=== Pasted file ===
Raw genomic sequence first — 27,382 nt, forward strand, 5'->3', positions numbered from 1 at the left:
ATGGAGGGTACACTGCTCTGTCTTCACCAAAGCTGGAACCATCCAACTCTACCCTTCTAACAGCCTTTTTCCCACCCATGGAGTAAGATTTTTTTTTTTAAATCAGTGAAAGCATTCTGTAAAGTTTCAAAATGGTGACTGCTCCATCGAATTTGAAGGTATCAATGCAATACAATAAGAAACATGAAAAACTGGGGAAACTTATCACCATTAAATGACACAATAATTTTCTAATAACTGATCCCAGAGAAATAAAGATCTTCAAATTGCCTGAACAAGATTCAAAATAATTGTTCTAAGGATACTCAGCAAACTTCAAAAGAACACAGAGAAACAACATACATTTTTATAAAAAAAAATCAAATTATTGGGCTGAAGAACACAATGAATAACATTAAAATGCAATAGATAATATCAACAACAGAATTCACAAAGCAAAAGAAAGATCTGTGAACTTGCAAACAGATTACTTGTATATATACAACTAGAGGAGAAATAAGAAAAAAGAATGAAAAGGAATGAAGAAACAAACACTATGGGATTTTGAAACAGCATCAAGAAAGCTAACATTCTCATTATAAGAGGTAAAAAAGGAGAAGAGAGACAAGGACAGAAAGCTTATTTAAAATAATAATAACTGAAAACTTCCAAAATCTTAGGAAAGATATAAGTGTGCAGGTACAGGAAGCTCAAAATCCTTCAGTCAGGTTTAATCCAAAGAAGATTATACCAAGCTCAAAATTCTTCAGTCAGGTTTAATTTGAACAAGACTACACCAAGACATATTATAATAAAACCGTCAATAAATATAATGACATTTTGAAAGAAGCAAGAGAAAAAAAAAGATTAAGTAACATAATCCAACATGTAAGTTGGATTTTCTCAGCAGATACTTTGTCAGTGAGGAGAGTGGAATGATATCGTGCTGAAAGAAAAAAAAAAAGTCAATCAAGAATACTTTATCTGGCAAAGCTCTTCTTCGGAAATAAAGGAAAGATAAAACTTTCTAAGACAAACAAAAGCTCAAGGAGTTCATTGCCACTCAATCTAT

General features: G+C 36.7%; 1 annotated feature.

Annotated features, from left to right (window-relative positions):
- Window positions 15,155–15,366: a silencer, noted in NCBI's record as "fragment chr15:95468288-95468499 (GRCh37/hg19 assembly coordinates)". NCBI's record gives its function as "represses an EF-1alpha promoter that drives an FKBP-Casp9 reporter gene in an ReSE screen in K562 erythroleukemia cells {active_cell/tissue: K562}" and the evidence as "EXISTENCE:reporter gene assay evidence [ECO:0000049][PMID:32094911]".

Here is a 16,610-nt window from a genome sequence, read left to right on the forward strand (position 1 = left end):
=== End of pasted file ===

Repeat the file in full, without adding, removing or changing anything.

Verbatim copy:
Raw genomic sequence first — 27,382 nt, forward strand, 5'->3', positions numbered from 1 at the left:
ATGGAGGGTACACTGCTCTGTCTTCACCAAAGCTGGAACCATCCAACTCTACCCTTCTAACAGCCTTTTTCCCACCCATGGAGTAAGATTTTTTTTTTTAAATCAGTGAAAGCATTCTGTAAAGTTTCAAAATGGTGACTGCTCCATCGAATTTGAAGGTATCAATGCAATACAATAAGAAACATGAAAAACTGGGGAAACTTATCACCATTAAATGACACAATAATTTTCTAATAACTGATCCCAGAGAAATAAAGATCTTCAAATTGCCTGAACAAGATTCAAAATAATTGTTCTAAGGATACTCAGCAAACTTCAAAAGAACACAGAGAAACAACATACATTTTTATAAAAAAAAATCAAATTATTGGGCTGAAGAACACAATGAATAACATTAAAATGCAATAGATAATATCAACAACAGAATTCACAAAGCAAAAGAAAGATCTGTGAACTTGCAAACAGATTACTTGTATATATACAACTAGAGGAGAAATAAGAAAAAAGAATGAAAAGGAATGAAGAAACAAACACTATGGGATTTTGAAACAGCATCAAGAAAGCTAACATTCTCATTATAAGAGGTAAAAAAGGAGAAGAGAGACAAGGACAGAAAGCTTATTTAAAATAATAATAACTGAAAACTTCCAAAATCTTAGGAAAGATATAAGTGTGCAGGTACAGGAAGCTCAAAATCCTTCAGTCAGGTTTAATCCAAAGAAGATTATACCAAGCTCAAAATTCTTCAGTCAGGTTTAATTTGAACAAGACTACACCAAGACATATTATAATAAAACCGTCAATAAATATAATGACATTTTGAAAGAAGCAAGAGAAAAAAAAAGATTAAGTAACATAATCCAACATGTAAGTTGGATTTTCTCAGCAGATACTTTGTCAGTGAGGAGAGTGGAATGATATCGTGCTGAAAGAAAAAAAAAAAGTCAATCAAGAATACTTTATCTGGCAAAGCTCTTCTTCGGAAATAAAGGAAAGATAAAACTTTCTAAGACAAACAAAAGCTCAAGGAGTTCATTGCCACTCAATCTAT

General features: G+C 36.7%; 1 annotated feature.

Annotated features, from left to right (window-relative positions):
- Window positions 15,155–15,366: a silencer, noted in NCBI's record as "fragment chr15:95468288-95468499 (GRCh37/hg19 assembly coordinates)". NCBI's record gives its function as "represses an EF-1alpha promoter that drives an FKBP-Casp9 reporter gene in an ReSE screen in K562 erythroleukemia cells {active_cell/tissue: K562}" and the evidence as "EXISTENCE:reporter gene assay evidence [ECO:0000049][PMID:32094911]".

Here is a 16,610-nt window from a genome sequence, read left to right on the forward strand (position 1 = left end):